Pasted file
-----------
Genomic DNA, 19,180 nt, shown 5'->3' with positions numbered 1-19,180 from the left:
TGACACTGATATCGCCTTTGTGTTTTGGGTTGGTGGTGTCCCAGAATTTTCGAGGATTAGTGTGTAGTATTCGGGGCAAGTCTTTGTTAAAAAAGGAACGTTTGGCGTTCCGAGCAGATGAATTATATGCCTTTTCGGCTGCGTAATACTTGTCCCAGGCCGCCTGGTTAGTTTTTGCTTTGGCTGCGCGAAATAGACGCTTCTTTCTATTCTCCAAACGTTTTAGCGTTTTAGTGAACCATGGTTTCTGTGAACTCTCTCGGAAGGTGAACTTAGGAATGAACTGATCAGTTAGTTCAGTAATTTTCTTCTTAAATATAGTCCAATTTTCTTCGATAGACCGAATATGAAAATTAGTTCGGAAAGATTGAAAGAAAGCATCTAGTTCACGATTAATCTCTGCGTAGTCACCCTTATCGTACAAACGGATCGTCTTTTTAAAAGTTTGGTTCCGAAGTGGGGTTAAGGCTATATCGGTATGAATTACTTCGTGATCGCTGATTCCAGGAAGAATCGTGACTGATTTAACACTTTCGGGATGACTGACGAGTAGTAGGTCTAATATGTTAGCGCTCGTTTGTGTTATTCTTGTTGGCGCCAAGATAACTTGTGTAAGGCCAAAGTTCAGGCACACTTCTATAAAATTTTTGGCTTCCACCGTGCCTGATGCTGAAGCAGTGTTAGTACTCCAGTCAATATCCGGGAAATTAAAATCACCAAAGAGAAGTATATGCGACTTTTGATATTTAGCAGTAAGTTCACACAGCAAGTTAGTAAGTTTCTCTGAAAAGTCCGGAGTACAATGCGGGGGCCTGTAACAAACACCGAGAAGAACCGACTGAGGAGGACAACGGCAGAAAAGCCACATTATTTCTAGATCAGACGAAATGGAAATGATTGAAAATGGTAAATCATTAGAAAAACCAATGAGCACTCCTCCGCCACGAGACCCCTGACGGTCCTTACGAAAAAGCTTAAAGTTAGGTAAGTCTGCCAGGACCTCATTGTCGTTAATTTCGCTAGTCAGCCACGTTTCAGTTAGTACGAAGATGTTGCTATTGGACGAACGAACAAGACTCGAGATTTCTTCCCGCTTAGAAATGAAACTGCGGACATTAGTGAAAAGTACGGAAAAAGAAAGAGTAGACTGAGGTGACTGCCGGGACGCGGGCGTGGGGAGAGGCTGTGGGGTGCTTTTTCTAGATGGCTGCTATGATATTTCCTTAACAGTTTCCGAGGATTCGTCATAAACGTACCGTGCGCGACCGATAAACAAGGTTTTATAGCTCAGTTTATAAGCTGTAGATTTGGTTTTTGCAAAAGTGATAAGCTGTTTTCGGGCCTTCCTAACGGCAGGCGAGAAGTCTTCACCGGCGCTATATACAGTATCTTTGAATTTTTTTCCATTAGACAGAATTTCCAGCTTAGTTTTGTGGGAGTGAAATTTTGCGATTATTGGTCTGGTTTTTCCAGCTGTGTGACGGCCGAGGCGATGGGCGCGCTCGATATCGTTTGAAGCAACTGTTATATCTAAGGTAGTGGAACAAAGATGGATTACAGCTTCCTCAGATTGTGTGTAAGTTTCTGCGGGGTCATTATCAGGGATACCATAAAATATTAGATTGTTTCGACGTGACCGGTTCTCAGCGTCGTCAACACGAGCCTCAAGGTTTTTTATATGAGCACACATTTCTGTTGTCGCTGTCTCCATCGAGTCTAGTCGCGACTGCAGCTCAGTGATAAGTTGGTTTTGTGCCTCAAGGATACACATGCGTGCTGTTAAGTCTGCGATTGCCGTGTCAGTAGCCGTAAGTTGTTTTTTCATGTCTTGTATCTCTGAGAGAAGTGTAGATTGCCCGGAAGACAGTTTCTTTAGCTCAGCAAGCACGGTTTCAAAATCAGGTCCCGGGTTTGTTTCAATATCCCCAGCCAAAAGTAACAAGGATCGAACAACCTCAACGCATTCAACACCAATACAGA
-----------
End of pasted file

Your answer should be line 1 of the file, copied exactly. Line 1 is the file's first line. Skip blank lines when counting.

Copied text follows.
Genomic DNA, 19,180 nt, shown 5'->3' with positions numbered 1-19,180 from the left: